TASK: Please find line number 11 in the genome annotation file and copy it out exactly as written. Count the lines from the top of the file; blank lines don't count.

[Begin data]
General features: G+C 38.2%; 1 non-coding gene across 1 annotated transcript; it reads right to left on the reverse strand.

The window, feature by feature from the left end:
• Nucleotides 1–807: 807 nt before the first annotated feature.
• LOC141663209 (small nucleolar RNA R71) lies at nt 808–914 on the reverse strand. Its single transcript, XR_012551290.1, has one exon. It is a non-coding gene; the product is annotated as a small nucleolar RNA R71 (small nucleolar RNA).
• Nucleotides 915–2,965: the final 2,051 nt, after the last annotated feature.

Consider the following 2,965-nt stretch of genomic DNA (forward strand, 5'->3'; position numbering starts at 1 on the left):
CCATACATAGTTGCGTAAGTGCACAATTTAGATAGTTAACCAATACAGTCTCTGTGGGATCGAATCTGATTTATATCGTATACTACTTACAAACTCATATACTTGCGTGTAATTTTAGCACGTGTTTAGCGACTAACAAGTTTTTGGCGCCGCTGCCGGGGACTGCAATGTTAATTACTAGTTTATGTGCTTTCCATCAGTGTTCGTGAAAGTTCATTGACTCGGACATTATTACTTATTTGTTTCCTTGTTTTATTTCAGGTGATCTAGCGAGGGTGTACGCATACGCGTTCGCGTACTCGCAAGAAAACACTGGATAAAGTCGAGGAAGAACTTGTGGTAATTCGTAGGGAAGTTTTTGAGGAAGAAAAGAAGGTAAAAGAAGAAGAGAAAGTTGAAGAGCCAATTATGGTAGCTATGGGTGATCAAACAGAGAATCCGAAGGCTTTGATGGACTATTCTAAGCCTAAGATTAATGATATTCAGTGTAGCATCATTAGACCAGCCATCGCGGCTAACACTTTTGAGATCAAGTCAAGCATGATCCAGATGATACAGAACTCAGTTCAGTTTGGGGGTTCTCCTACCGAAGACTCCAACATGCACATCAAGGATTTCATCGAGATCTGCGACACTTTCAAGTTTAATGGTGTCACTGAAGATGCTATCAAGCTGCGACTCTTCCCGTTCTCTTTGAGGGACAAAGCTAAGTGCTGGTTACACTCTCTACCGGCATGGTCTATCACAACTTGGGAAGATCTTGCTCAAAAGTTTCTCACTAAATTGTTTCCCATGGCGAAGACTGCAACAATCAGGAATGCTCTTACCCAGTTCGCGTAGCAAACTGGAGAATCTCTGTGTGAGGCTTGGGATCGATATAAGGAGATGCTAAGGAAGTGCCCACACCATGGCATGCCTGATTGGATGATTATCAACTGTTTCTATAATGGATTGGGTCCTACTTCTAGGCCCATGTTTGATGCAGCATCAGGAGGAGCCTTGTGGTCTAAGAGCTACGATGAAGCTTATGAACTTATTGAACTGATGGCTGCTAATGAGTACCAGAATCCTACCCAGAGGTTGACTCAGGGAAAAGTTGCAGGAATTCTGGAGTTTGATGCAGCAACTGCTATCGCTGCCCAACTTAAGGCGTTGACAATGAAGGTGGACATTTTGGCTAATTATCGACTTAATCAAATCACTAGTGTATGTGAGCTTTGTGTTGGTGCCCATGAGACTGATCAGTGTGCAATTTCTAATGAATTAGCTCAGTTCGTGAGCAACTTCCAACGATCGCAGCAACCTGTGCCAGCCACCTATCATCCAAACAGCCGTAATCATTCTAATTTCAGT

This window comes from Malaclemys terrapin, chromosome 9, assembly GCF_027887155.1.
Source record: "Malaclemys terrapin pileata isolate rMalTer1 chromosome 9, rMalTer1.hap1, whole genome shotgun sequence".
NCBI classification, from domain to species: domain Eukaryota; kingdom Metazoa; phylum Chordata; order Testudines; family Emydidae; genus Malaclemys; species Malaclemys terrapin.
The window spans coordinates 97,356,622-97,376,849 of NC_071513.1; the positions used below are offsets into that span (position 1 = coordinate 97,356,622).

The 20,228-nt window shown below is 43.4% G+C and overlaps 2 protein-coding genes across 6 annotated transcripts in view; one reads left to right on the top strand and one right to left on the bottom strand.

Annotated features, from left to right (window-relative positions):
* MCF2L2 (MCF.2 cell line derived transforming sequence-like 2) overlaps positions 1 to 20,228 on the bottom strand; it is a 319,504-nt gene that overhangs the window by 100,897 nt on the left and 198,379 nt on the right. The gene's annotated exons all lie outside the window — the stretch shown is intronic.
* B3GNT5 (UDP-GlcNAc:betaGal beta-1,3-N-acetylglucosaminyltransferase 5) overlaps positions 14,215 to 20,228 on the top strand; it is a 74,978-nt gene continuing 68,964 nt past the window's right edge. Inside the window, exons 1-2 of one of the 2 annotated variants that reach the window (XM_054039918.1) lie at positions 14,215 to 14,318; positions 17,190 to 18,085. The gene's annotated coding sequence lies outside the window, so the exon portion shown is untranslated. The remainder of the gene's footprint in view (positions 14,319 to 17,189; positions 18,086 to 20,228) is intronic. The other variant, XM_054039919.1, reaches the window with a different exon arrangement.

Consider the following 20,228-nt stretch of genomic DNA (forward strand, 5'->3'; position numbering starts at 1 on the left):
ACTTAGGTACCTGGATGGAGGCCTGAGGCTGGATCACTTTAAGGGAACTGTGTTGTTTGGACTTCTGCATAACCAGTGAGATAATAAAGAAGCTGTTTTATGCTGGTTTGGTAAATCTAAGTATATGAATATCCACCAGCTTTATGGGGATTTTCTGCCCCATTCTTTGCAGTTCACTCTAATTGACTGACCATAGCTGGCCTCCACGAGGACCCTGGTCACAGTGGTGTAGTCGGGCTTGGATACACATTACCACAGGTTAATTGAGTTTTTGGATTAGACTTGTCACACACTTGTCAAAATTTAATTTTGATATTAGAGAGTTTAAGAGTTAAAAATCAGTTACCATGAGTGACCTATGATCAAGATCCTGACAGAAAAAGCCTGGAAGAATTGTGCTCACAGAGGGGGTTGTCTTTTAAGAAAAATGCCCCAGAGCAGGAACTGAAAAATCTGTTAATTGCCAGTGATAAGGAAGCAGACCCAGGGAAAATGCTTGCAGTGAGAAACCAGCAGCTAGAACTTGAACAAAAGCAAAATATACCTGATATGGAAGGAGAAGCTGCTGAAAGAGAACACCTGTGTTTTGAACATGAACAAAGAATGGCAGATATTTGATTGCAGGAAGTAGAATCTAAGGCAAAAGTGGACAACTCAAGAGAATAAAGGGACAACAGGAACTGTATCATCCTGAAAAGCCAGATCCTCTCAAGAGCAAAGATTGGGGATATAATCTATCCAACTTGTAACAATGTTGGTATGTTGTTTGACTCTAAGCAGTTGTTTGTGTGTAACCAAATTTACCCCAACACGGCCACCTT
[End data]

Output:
The window spans coordinates 97,356,622-97,376,849 of NC_071513.1; the positions used below are offsets into that span (position 1 = coordinate 97,356,622).